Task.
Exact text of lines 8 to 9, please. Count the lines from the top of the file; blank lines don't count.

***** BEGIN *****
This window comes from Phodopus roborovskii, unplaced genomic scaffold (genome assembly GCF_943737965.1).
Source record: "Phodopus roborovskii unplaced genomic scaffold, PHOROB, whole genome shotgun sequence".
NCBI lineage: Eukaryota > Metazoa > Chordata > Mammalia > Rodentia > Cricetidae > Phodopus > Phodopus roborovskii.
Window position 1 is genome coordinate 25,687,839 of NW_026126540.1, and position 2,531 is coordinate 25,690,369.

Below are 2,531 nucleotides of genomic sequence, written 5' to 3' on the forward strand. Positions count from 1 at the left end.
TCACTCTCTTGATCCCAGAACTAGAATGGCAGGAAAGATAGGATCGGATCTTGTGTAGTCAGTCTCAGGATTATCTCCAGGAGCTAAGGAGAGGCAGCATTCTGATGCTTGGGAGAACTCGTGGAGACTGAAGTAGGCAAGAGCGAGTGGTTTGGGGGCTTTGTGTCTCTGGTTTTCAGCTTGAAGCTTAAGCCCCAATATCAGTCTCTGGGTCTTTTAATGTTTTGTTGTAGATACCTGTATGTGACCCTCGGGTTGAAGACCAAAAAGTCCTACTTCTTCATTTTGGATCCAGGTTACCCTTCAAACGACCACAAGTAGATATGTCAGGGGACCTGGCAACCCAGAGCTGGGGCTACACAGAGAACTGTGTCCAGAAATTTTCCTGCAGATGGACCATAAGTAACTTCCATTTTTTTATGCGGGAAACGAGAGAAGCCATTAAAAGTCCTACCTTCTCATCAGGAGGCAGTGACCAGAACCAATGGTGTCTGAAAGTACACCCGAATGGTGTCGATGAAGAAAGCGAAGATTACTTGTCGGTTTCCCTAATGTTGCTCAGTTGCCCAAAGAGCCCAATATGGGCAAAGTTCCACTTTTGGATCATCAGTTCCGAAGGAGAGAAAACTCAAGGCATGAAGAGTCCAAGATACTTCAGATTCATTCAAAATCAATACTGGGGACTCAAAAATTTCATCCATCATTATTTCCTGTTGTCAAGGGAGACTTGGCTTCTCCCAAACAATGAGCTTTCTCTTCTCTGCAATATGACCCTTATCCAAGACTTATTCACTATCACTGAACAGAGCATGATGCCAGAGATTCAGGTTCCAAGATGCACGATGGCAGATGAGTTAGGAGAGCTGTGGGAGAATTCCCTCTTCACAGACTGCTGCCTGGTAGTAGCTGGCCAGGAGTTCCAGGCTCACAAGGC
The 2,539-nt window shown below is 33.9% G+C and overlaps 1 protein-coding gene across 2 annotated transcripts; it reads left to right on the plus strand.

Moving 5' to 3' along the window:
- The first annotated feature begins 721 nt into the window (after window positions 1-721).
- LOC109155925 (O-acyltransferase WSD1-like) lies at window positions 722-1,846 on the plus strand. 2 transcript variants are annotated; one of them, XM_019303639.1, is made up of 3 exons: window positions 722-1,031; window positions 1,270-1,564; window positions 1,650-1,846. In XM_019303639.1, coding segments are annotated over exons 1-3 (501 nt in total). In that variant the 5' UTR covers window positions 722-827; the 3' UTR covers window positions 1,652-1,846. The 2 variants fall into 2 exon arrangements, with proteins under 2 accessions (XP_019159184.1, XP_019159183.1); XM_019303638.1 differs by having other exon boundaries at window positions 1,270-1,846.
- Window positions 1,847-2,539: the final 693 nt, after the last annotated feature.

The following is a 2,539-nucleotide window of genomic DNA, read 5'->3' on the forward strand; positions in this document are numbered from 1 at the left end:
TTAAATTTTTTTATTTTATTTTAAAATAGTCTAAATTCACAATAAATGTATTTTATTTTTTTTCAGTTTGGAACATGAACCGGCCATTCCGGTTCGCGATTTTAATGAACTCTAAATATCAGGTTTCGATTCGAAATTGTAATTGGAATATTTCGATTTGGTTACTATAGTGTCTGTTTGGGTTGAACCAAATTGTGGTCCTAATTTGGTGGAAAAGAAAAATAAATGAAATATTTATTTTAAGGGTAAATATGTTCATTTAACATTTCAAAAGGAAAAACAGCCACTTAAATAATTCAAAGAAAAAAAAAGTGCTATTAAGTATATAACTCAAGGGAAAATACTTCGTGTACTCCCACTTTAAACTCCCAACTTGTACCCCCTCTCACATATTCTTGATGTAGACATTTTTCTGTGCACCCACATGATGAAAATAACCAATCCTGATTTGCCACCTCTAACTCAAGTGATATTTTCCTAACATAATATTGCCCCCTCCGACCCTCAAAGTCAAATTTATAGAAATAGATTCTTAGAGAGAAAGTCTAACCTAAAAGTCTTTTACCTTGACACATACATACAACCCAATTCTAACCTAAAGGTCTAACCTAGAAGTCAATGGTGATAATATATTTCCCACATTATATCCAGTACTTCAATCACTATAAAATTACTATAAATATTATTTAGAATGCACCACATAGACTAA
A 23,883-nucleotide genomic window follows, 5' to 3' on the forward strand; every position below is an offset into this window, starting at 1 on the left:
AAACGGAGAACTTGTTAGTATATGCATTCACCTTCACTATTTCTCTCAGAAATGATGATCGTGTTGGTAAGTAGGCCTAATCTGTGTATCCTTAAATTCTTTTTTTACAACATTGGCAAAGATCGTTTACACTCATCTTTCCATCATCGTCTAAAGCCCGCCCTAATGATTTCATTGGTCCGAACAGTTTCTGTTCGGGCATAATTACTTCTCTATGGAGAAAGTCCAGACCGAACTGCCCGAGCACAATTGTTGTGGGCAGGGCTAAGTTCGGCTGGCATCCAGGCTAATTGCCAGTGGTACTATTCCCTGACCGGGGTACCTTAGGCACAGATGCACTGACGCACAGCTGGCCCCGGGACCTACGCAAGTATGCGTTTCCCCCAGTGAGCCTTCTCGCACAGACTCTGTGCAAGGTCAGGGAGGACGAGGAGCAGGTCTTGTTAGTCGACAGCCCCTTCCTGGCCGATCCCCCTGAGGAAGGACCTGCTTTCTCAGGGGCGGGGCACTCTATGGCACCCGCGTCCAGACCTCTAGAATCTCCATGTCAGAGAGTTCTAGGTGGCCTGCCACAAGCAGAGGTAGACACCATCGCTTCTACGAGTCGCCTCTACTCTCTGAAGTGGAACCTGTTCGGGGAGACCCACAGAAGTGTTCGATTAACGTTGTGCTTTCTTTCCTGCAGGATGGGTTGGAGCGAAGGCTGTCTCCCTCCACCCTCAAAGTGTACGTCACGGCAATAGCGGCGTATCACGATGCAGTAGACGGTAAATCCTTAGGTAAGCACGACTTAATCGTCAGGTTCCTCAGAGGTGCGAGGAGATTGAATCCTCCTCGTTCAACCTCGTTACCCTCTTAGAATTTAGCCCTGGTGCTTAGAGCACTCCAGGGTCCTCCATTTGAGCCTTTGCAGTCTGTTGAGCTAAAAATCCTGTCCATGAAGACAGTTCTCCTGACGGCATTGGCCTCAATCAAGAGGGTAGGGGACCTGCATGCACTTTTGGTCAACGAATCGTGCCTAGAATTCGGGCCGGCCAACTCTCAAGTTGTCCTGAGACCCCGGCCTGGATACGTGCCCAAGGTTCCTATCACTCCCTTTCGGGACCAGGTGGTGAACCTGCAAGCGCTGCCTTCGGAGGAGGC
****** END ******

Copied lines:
Moving 5' to 3' along the window:
- The first annotated feature begins 721 nt into the window (after window positions 1-721).